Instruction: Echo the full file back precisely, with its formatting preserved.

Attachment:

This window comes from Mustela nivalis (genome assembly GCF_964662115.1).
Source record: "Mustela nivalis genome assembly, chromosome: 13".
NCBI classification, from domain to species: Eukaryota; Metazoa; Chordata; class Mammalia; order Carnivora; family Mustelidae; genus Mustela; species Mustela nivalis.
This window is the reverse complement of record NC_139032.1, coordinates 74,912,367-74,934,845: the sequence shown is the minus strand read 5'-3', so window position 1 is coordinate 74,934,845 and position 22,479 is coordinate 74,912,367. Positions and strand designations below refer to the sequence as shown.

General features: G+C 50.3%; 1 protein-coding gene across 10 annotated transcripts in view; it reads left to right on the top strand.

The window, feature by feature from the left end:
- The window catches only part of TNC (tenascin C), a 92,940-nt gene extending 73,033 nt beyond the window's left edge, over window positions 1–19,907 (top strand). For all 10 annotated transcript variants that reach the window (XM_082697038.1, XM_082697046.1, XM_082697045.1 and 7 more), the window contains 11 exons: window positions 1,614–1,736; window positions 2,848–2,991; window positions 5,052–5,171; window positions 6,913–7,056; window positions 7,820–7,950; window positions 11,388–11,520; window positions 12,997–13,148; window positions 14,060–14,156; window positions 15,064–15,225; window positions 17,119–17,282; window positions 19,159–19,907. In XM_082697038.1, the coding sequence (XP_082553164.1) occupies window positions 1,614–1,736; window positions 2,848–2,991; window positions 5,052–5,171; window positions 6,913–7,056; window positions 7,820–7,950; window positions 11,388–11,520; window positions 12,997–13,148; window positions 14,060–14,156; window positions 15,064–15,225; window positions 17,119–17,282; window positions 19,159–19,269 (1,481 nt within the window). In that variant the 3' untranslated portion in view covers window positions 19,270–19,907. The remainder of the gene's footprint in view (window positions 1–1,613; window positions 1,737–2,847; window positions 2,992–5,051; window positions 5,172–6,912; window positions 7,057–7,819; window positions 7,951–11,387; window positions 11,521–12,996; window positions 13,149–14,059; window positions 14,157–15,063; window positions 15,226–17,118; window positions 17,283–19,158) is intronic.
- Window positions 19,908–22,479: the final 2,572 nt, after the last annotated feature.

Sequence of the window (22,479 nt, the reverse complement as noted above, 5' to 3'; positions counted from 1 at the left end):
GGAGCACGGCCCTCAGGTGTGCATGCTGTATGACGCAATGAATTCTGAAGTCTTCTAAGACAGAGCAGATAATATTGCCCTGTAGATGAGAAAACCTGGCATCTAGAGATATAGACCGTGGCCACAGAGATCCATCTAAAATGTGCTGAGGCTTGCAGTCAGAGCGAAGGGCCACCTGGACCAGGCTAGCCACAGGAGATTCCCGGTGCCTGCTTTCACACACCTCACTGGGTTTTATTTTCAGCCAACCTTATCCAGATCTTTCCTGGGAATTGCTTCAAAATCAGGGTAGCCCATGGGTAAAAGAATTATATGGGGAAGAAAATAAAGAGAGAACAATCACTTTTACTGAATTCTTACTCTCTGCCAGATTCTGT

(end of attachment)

This window comes from Mustela nivalis (genome assembly GCF_964662115.1).
Source record: "Mustela nivalis genome assembly, chromosome: 13".
NCBI classification, from domain to species: Eukaryota; Metazoa; Chordata; class Mammalia; order Carnivora; family Mustelidae; genus Mustela; species Mustela nivalis.
This window is the reverse complement of record NC_139032.1, coordinates 74,912,367-74,934,845: the sequence shown is the minus strand read 5'-3', so window position 1 is coordinate 74,934,845 and position 22,479 is coordinate 74,912,367. Positions and strand designations below refer to the sequence as shown.

General features: G+C 50.3%; 1 protein-coding gene across 10 annotated transcripts in view; it reads left to right on the top strand.

The window, feature by feature from the left end:
- The window catches only part of TNC (tenascin C), a 92,940-nt gene extending 73,033 nt beyond the window's left edge, over window positions 1–19,907 (top strand). For all 10 annotated transcript variants that reach the window (XM_082697038.1, XM_082697046.1, XM_082697045.1 and 7 more), the window contains 11 exons: window positions 1,614–1,736; window positions 2,848–2,991; window positions 5,052–5,171; window positions 6,913–7,056; window positions 7,820–7,950; window positions 11,388–11,520; window positions 12,997–13,148; window positions 14,060–14,156; window positions 15,064–15,225; window positions 17,119–17,282; window positions 19,159–19,907. In XM_082697038.1, the coding sequence (XP_082553164.1) occupies window positions 1,614–1,736; window positions 2,848–2,991; window positions 5,052–5,171; window positions 6,913–7,056; window positions 7,820–7,950; window positions 11,388–11,520; window positions 12,997–13,148; window positions 14,060–14,156; window positions 15,064–15,225; window positions 17,119–17,282; window positions 19,159–19,269 (1,481 nt within the window). In that variant the 3' untranslated portion in view covers window positions 19,270–19,907. The remainder of the gene's footprint in view (window positions 1–1,613; window positions 1,737–2,847; window positions 2,992–5,051; window positions 5,172–6,912; window positions 7,057–7,819; window positions 7,951–11,387; window positions 11,521–12,996; window positions 13,149–14,059; window positions 14,157–15,063; window positions 15,226–17,118; window positions 17,283–19,158) is intronic.
- Window positions 19,908–22,479: the final 2,572 nt, after the last annotated feature.

Sequence of the window (22,479 nt, the reverse complement as noted above, 5' to 3'; positions counted from 1 at the left end):
GGAGCACGGCCCTCAGGTGTGCATGCTGTATGACGCAATGAATTCTGAAGTCTTCTAAGACAGAGCAGATAATATTGCCCTGTAGATGAGAAAACCTGGCATCTAGAGATATAGACCGTGGCCACAGAGATCCATCTAAAATGTGCTGAGGCTTGCAGTCAGAGCGAAGGGCCACCTGGACCAGGCTAGCCACAGGAGATTCCCGGTGCCTGCTTTCACACACCTCACTGGGTTTTATTTTCAGCCAACCTTATCCAGATCTTTCCTGGGAATTGCTTCAAAATCAGGGTAGCCCATGGGTAAAAGAATTATATGGGGAAGAAAATAAAGAGAGAACAATCACTTTTACTGAATTCTTACTCTCTGCCAGATTCTGT